Calgary

Demise of polling industry association leaves Calgary election polling review in limbo

Alberta pollsters are wondering what will come of a review into polling failures surrounding Calgary's civic election last year.

Marketing Research and Intelligence Association was looking at Mainstreet polls that were far off base

Mayoral incumbent Naheed Nenshi, right, defeated challenger Bill Smith by eight percentage points in Calgary's 2017 municipal election despite several polls released by Mainstreet Research showing Smith with a comfortable lead. (CBC/Canadian Press)

Alberta pollsters are wondering what will come of a review into polling discrepancies surrounding Calgary's civic election last year. 

The Marketing Research and Intelligence Association (MRIA) — the association that was conducting a review of the pollster at the centre of controversy — is shutting down.

MRIA announced that a panel of experts would "review underperforming and conflicting election polling results" that were published in the news media during Calgary's municipal election campaign last fall. 

MRIA intended to put poll results that left many Calgarians scratching their heads under the microscope.

Mainstreet Research released three polls during the campaign before the Oct. 16 election. All showed mayoral challenger Bill Smith with a comfortable lead of between nine and 17 percentage points over incumbent Naheed Nenshi.

Nenshi went on to win the election by eight points.

Another poll conducted by Asking Canadians for LRT on the Green, a pro-transit non-profit group, suggested Nenshi had a 15-point lead in popular support prior to the vote.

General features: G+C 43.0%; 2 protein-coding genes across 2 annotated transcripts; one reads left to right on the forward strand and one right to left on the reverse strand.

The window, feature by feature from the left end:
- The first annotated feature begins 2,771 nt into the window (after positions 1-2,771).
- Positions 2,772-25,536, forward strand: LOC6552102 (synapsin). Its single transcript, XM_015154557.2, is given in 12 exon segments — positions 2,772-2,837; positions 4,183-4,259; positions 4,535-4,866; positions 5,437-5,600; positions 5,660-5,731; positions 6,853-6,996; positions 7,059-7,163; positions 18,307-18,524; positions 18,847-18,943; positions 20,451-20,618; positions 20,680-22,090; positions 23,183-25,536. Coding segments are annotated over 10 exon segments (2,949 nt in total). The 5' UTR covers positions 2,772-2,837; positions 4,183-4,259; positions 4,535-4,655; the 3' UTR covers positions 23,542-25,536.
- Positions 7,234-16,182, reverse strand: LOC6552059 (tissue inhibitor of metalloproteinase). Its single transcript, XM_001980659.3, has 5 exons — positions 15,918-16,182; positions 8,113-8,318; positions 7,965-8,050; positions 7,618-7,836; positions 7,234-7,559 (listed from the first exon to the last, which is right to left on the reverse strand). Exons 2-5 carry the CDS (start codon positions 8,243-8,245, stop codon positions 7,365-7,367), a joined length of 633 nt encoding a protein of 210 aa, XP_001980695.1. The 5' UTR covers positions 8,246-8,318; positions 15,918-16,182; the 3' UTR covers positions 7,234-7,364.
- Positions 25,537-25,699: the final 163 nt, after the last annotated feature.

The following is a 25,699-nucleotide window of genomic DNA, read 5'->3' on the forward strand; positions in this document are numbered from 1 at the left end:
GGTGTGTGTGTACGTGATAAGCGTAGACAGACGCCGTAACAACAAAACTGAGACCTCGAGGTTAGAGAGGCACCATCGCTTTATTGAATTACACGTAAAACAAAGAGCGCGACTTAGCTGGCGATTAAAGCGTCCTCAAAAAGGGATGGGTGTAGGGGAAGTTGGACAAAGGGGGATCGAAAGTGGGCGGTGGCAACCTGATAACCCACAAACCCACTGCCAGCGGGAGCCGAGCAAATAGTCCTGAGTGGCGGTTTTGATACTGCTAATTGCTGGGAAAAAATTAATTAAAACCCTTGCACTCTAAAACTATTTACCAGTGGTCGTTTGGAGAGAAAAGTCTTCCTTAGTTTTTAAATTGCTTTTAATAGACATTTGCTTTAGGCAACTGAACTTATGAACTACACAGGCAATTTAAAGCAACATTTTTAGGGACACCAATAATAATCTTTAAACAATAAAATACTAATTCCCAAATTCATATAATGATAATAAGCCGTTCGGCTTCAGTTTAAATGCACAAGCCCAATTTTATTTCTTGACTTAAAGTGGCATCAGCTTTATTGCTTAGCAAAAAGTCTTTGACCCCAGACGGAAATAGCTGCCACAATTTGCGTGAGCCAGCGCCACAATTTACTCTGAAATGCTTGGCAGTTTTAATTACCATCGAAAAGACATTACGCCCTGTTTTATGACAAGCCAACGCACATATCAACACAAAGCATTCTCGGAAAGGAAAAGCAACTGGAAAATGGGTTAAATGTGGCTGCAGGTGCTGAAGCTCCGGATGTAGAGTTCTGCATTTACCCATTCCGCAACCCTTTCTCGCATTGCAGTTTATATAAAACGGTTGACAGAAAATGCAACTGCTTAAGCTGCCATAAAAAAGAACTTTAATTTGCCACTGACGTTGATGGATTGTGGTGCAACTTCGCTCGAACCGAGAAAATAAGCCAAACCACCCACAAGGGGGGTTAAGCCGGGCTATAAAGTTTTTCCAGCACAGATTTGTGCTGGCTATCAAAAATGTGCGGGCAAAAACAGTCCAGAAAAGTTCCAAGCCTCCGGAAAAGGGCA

And an academic survey conducted in partnership with Forum Research and released, in part, prior to the vote suggested Nenshi had a 17-point lead in voter preference.

The MRIA said its inquiry would be conducted by a group of "academic experts in political science and polling standards," which would look at three things in particular:

  • The degree of inaccuracy in the Calgary election polls.
  • The reasons for the inaccuracy.
  • Whether the polling results were adequately communicated to the general public.

Anastasia Arabia, a partner with Edmonton-based Trend Research and previous president of MRIA, says she hopes the three independent experts reviewing Calgary's conflicting polling results will still be able to release their report.

"I certainly hope that they will wind the association down in a way that allows the current task that they are working on to be released to members, because certainly that's been an ongoing project for months now — and I'm also keenly interested in those results," she said.

'Big, big polling failures'

After the election, Mainstreet president Quito Maggi admitted to "big, big polling failures" and said one of the surveys had a "wonky sample."

The polls were commissioned by Postmedia, the company that owns the Calgary Sun and Calgary Herald.

Maggi promised after the vote to take full responsibility and launch his own investigation.

Mainstreet released the results of that investigation in December, saying its polling failures were caused by a "perfect storm" of factors.

They included a failure to poll in non-official languages, a tendency among Nenshi voters not to respond to the firm's polls, and — most crucially — a misgauging of youth voter turnout and their voting intentions, Mainstreet said.

One of the independent experts reviewing the polling told CBC News in an email that the panel "needs to sort out copyright and legal issues" in order to release the Calgary polling review.

MRIA has not responded to requests for comment. 

Clarifications

  • This story adds details about the scope of MRIA’s investigation. It details the efforts the association took to investigate polling discrepancies surrounding Calgary's civic election last year. It also adds details about the results of Mainstreet's investigation, released in December.
    Aug 01, 2018 9:02 AM MT

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